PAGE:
Complement C3 and incident hospitalization due to chronic kidney disease: a population-based cohort study

Research output: Contribution to journalArticle

Abstract

BACKGROUND: Circulating C3 has been associated with diabetes and hypertension, which are the leading causes of chronic kidney disease (CKD). C3 activation is considered to contribute to several renal diseases. Here we examined whether elevated C3 concentration is associated with hospitalization due to CKD in the general population, and whether this relationship is mediated by factors such as diabetes and hypertension. METHODS: Baseline plasma C3 was quantified in 4552 participants, without previous hospital admission due to CKD, from the Malmö Diet and Cancer cohort study. Incidence of first hospitalization due to CKD (main diagnosis) was investigated in relation to C3 levels using Cox proportional hazards regression models after a mean follow-up of 19.2 ± 4.16 years. Traditional risk factors of CKD including diabetes, blood pressure, C-reactive protein and baseline renal function were considered in adjustments and sensitivity analyses. RESULTS: During the follow-up period, 94 subjects were admitted to hospital due to CKD. After multivariate adjustment, the hazard ratios (95% confidence interval) for hospitalization from CKD across quartiles of C3 were 1.00 (reference), 1.68 (0.69, 4.13), 2.71 (1.15, 6.39), and 3.16 (1.36, 7.34) (p for trend = 0.003). Results were generally consistent across different sensitivity analyses. CONCLUSIONS: These findings indicate that C3 is associated with incidence of first hospitalization due to CKD in the general population. The observed relationship cannot be entirely attributed to hyperglycemia and hypertension.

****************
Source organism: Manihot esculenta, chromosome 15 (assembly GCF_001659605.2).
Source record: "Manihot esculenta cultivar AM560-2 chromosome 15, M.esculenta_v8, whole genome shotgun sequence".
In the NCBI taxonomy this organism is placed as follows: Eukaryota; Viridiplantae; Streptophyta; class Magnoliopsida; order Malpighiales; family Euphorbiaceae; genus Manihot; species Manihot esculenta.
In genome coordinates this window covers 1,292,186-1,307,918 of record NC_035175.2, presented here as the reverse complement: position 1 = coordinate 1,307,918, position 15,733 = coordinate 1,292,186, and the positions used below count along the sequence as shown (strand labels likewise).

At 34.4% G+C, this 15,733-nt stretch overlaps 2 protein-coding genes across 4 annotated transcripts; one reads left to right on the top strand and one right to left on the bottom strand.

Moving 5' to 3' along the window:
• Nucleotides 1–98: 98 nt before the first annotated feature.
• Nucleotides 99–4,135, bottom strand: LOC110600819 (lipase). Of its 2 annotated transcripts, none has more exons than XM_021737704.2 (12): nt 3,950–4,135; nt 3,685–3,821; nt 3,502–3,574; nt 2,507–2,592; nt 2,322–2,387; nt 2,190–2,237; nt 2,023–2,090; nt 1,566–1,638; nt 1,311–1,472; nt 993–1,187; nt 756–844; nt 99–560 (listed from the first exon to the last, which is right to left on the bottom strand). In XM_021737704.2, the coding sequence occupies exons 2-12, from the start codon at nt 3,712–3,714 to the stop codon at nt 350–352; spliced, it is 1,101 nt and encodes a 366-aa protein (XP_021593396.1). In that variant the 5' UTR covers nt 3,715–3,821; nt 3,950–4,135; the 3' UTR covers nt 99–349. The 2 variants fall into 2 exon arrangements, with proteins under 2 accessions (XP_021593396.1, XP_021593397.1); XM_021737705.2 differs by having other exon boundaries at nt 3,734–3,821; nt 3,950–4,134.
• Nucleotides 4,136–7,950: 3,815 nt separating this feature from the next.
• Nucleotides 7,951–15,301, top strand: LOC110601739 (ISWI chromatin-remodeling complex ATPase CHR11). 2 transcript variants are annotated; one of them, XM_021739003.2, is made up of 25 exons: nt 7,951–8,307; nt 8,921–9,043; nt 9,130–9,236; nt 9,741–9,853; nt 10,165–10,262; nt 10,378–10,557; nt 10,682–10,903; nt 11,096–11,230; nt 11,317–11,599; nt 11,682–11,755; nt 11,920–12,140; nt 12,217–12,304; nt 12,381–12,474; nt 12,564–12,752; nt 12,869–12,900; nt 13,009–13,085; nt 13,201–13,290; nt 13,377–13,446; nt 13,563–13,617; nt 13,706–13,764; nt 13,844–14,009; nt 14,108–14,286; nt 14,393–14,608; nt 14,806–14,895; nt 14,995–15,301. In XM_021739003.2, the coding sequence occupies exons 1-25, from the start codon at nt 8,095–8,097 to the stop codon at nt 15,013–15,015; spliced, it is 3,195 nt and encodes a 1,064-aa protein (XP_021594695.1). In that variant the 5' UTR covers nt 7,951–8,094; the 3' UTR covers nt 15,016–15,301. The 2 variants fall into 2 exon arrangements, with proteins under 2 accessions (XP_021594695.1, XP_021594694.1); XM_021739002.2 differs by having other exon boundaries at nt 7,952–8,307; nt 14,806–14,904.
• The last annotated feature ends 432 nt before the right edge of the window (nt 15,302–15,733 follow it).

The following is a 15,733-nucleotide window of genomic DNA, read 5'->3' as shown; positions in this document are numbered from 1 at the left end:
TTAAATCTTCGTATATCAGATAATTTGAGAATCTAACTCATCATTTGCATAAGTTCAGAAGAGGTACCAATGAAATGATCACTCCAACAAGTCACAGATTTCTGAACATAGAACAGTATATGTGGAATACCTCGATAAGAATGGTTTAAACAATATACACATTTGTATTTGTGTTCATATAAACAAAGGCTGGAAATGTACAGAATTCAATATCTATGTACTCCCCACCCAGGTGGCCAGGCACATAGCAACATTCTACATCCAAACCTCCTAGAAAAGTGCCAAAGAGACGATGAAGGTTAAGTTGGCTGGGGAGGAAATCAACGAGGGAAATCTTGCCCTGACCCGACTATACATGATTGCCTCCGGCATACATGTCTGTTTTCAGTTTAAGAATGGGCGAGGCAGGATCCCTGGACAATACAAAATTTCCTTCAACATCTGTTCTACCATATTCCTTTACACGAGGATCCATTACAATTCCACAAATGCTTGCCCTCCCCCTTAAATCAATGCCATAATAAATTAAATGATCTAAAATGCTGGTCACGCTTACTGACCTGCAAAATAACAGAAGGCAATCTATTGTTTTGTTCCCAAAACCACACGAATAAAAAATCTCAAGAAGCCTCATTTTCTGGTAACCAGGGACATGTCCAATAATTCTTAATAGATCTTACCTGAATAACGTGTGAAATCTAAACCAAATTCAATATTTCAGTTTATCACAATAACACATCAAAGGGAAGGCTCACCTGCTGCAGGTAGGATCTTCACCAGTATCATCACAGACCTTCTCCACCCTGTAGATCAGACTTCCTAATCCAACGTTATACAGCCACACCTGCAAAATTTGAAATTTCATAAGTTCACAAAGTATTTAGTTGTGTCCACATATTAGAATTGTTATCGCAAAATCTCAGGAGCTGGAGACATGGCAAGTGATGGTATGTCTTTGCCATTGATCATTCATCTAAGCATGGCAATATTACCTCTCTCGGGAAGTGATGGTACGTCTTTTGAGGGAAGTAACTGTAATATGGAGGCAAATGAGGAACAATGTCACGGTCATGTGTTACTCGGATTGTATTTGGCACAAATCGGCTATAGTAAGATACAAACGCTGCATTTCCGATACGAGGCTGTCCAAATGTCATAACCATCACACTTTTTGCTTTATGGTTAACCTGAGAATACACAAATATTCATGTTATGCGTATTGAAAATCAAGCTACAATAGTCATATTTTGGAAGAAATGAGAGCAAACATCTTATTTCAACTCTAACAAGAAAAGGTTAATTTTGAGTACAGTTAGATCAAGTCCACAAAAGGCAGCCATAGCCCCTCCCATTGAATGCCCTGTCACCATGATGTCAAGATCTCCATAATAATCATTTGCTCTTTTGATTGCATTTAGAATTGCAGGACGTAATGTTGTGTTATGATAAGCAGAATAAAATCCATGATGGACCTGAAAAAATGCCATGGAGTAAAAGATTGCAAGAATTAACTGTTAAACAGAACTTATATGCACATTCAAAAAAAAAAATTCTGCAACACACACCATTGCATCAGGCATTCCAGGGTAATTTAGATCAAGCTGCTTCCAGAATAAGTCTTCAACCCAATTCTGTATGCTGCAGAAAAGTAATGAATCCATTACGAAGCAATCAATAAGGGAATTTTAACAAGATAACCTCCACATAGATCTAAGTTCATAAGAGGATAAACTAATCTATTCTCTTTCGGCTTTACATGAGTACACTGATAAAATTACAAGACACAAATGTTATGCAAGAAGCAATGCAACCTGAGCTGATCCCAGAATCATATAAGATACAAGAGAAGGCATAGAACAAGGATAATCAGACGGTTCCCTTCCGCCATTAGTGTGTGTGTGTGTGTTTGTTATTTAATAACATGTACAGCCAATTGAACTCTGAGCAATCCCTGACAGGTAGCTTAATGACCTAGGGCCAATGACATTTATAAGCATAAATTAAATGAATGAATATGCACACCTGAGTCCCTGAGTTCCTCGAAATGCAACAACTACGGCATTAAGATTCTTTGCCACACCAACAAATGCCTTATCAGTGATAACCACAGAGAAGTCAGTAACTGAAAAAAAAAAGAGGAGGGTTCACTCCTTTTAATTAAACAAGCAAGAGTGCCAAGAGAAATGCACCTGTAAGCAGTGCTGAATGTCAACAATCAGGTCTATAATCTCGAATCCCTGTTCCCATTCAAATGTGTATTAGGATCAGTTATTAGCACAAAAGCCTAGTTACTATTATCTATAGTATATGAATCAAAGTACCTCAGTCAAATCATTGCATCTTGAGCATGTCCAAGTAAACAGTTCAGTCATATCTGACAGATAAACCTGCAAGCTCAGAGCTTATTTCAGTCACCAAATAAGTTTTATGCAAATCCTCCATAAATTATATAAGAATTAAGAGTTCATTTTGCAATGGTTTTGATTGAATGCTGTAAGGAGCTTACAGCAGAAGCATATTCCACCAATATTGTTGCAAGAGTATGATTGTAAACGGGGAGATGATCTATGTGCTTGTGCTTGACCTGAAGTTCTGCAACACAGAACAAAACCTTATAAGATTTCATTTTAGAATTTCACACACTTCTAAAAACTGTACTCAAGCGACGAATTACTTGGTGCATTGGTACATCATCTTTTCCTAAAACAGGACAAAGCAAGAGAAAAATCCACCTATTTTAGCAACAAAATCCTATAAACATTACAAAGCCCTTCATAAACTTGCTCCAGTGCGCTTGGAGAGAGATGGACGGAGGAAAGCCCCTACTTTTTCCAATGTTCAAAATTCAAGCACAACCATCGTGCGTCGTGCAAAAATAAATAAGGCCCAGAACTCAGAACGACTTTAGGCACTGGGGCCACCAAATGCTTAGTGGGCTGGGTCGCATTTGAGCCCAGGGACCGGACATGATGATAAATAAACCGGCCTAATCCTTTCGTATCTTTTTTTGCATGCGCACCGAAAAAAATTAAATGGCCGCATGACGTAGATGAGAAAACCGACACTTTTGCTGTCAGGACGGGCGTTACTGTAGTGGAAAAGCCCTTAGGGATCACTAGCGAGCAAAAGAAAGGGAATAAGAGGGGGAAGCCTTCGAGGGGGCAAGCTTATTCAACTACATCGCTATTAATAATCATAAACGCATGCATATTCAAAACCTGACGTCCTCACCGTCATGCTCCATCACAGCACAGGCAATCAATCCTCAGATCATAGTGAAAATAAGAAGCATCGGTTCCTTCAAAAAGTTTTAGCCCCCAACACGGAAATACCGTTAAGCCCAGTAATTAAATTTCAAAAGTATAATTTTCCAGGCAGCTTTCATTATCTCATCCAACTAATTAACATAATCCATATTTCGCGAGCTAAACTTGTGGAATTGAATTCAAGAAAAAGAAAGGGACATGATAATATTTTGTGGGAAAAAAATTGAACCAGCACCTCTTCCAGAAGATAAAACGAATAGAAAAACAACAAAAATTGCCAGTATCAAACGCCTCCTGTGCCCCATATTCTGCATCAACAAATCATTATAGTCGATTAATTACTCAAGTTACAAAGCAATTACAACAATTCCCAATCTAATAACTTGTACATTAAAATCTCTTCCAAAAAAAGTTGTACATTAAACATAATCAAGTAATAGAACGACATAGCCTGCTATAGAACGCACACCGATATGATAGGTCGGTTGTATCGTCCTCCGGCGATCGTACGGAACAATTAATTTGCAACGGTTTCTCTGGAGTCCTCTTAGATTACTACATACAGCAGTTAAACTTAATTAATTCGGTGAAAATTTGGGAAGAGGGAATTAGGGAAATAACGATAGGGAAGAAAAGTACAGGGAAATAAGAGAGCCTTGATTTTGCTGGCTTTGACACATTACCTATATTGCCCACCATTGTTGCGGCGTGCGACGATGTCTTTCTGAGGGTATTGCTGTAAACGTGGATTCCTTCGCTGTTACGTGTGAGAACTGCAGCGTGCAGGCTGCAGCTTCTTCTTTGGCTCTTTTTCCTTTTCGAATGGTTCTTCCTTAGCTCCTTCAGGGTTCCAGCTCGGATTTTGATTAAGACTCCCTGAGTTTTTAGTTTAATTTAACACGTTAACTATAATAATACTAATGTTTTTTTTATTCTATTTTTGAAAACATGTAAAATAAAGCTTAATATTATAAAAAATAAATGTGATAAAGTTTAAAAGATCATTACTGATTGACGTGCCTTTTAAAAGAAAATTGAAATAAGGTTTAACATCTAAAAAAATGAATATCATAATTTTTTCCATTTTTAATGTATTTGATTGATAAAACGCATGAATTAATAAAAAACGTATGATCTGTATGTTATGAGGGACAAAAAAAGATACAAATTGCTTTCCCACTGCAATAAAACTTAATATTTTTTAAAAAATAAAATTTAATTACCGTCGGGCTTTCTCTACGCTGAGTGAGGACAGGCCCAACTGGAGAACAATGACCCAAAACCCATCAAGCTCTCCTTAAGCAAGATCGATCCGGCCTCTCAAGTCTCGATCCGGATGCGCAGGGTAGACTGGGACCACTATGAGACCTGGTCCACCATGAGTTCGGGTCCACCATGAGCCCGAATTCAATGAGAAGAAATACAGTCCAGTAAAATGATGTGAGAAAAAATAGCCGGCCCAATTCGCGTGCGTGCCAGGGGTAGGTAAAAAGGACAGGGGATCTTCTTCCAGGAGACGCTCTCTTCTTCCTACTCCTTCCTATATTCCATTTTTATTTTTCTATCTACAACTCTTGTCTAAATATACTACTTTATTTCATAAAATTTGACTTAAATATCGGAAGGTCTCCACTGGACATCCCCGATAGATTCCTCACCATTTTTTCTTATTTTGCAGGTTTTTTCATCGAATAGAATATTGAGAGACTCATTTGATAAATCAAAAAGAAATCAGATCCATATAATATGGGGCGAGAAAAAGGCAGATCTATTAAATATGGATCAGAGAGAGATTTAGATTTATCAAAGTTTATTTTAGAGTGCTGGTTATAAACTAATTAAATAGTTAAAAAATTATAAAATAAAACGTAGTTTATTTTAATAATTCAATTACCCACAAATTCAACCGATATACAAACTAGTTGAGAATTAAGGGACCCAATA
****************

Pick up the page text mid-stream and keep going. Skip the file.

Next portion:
Details

Authors
Organisations
External organisations
  • Tianjin Medical University
Research areas and keywords

Subject classification (UKÄ) – MANDATORY

  • Urology and Nephrology
  • Public Health, Global Health, Social Medicine and Epidemiology

Keywords

  • Chronic kidney disease, Complement C3, Diabetes, Hypertension
Original languageEnglish
Article number61
JournalBMC Nephrology
Volume20
Publication statusPublished - 2019 Feb 21
Publication categoryResearch
Peer-reviewedYes